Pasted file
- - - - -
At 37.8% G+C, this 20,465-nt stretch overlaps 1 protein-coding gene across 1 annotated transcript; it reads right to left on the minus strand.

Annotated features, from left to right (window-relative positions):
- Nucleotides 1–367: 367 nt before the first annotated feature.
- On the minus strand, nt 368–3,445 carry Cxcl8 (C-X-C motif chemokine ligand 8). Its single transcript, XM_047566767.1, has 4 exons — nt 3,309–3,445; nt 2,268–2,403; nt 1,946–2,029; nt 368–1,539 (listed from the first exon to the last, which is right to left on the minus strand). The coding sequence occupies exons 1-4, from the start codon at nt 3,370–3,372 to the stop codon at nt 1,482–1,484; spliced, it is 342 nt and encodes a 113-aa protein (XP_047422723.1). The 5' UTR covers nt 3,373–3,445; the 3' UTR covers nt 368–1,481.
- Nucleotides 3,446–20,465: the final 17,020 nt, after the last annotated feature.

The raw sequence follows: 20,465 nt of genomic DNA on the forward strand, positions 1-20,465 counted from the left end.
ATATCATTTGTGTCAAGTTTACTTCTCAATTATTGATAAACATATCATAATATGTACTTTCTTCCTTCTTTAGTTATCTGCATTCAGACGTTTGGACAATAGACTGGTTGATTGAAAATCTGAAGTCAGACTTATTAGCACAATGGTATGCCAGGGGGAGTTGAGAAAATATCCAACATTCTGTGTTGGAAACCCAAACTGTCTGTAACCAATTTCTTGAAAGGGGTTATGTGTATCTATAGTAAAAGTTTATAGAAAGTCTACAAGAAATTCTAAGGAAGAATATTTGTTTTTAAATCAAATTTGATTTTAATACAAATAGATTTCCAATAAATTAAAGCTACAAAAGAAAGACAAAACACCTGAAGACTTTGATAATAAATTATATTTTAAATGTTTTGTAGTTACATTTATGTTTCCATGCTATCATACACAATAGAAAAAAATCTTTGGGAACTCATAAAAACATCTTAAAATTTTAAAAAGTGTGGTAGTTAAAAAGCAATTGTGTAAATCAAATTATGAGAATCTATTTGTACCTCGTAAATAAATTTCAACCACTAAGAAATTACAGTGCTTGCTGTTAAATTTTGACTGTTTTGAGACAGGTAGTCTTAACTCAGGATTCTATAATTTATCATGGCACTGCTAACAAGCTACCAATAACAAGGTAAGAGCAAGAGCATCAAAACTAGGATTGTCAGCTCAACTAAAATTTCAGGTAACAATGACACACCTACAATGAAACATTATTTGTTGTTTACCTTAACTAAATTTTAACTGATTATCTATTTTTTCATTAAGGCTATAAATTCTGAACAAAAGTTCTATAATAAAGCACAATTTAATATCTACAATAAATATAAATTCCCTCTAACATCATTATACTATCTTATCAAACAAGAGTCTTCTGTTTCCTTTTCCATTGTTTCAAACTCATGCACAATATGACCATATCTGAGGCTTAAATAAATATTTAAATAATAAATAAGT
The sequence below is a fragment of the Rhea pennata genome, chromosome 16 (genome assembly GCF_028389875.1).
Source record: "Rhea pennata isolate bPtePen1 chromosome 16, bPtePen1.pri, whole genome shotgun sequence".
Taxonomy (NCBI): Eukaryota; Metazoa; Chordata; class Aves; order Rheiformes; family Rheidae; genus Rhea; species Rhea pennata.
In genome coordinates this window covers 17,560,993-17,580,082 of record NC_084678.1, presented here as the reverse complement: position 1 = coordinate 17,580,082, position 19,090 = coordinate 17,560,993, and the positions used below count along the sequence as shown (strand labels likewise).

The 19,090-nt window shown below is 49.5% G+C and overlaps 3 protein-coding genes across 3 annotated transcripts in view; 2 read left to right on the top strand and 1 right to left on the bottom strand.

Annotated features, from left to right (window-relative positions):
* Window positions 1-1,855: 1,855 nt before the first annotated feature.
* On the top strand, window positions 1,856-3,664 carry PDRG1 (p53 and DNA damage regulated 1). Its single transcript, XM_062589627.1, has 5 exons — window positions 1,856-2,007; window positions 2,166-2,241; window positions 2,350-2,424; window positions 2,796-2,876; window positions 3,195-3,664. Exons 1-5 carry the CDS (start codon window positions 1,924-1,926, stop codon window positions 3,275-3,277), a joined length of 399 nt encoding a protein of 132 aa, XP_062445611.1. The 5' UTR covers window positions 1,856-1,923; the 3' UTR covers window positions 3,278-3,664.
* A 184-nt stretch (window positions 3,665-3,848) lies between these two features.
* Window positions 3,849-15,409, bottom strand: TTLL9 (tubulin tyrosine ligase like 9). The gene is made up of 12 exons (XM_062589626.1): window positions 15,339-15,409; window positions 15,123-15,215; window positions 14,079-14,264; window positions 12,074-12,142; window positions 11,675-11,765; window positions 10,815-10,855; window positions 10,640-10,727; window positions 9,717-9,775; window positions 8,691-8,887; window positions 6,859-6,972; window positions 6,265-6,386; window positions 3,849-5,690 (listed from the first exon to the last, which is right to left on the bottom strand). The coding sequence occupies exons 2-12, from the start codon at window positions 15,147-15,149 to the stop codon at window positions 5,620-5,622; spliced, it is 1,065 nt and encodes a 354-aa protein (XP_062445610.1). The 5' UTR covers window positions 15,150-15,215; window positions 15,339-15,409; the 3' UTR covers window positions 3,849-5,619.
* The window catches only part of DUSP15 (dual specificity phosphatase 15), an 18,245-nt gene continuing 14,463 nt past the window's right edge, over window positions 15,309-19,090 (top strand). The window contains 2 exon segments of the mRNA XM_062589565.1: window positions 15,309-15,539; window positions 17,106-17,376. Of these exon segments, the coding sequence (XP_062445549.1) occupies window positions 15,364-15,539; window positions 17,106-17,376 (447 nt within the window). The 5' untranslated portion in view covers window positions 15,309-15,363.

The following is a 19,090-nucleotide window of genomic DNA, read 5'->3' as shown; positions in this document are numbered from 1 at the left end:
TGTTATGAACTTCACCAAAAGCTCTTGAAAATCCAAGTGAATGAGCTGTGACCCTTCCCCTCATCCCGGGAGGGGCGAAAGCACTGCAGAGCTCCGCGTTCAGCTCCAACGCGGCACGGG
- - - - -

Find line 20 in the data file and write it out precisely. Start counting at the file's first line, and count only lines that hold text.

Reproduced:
TGTTATGAACTTCACCAAAAGCTCTTGAAAATCCAAGTGAATGAGCTGTGACCCTTCCCCTCATCCCGGGAGGGGCGAAAGCACTGCAGAGCTCCGCGTTCAGCTCCAACGCGGCACGGG